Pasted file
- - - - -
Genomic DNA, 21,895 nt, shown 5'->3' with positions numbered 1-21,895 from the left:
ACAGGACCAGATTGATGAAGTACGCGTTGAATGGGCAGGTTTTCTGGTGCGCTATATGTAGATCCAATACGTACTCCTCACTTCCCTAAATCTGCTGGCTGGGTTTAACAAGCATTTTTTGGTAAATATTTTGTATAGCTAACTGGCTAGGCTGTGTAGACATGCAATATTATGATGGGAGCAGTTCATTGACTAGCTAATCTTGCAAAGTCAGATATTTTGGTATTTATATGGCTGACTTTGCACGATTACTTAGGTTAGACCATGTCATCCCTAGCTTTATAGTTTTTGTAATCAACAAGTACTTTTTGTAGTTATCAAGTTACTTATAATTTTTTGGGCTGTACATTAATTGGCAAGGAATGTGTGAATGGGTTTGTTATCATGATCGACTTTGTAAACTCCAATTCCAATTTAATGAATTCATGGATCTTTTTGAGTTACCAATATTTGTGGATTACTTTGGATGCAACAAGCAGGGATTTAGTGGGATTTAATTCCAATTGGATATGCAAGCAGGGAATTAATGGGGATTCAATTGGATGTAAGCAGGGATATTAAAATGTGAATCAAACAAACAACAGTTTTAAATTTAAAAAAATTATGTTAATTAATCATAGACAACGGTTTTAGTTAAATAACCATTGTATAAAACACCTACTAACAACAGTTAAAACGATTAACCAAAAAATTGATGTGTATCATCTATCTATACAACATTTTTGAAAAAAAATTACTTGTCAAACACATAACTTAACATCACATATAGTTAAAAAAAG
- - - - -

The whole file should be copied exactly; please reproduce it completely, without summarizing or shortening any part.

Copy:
Genomic DNA, 21,895 nt, shown 5'->3' with positions numbered 1-21,895 from the left:
ACAGGACCAGATTGATGAAGTACGCGTTGAATGGGCAGGTTTTCTGGTGCGCTATATGTAGATCCAATACGTACTCCTCACTTCCCTAAATCTGCTGGCTGGGTTTAACAAGCATTTTTTGGTAAATATTTTGTATAGCTAACTGGCTAGGCTGTGTAGACATGCAATATTATGATGGGAGCAGTTCATTGACTAGCTAATCTTGCAAAGTCAGATATTTTGGTATTTATATGGCTGACTTTGCACGATTACTTAGGTTAGACCATGTCATCCCTAGCTTTATAGTTTTTGTAATCAACAAGTACTTTTTGTAGTTATCAAGTTACTTATAATTTTTTGGGCTGTACATTAATTGGCAAGGAATGTGTGAATGGGTTTGTTATCATGATCGACTTTGTAAACTCCAATTCCAATTTAATGAATTCATGGATCTTTTTGAGTTACCAATATTTGTGGATTACTTTGGATGCAACAAGCAGGGATTTAGTGGGATTTAATTCCAATTGGATATGCAAGCAGGGAATTAATGGGGATTCAATTGGATGTAAGCAGGGATATTAAAATGTGAATCAAACAAACAACAGTTTTAAATTTAAAAAAATTATGTTAATTAATCATAGACAACGGTTTTAGTTAAATAACCATTGTATAAAACACCTACTAACAACAGTTAAAACGATTAACCAAAAAATTGATGTGTATCATCTATCTATACAACATTTTTGAAAAAAAATTACTTGTCAAACACATAACTTAACATCACATATAGTTAAAAAAAG